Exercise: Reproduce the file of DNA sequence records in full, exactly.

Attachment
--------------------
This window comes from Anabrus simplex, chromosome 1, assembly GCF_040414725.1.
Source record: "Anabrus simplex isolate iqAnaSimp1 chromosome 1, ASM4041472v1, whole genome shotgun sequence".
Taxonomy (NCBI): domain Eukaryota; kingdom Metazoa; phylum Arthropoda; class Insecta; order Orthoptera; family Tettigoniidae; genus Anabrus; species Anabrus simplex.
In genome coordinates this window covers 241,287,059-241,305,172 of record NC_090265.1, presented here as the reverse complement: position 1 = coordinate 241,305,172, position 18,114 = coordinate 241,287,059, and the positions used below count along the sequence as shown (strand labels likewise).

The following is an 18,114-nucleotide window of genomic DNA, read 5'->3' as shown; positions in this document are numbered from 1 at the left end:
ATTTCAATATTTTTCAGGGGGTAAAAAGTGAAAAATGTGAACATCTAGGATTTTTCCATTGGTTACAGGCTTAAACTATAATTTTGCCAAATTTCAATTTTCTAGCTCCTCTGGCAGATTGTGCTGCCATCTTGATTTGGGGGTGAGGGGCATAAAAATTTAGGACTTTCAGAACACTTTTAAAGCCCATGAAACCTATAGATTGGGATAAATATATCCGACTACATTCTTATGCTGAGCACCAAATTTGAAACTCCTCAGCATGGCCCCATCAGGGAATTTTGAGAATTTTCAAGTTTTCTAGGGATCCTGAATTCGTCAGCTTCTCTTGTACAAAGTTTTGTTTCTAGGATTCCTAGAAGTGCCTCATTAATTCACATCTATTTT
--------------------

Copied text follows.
This window comes from Anabrus simplex, chromosome 1, assembly GCF_040414725.1.
Source record: "Anabrus simplex isolate iqAnaSimp1 chromosome 1, ASM4041472v1, whole genome shotgun sequence".
Taxonomy (NCBI): domain Eukaryota; kingdom Metazoa; phylum Arthropoda; class Insecta; order Orthoptera; family Tettigoniidae; genus Anabrus; species Anabrus simplex.
In genome coordinates this window covers 241,287,059-241,305,172 of record NC_090265.1, presented here as the reverse complement: position 1 = coordinate 241,305,172, position 18,114 = coordinate 241,287,059, and the positions used below count along the sequence as shown (strand labels likewise).

The following is an 18,114-nucleotide window of genomic DNA, read 5'->3' as shown; positions in this document are numbered from 1 at the left end:
ATTTCAATATTTTTCAGGGGGTAAAAAGTGAAAAATGTGAACATCTAGGATTTTTCCATTGGTTACAGGCTTAAACTATAATTTTGCCAAATTTCAATTTTCTAGCTCCTCTGGCAGATTGTGCTGCCATCTTGATTTGGGGGTGAGGGGCATAAAAATTTAGGACTTTCAGAACACTTTTAAAGCCCATGAAACCTATAGATTGGGATAAATATATCCGACTACATTCTTATGCTGAGCACCAAATTTGAAACTCCTCAGCATGGCCCCATCAGGGAATTTTGAGAATTTTCAAGTTTTCTAGGGATCCTGAATTCGTCAGCTTCTCTTGTACAAAGTTTTGTTTCTAGGATTCCTAGAAGTGCCTCATTAATTCACATCTATTTT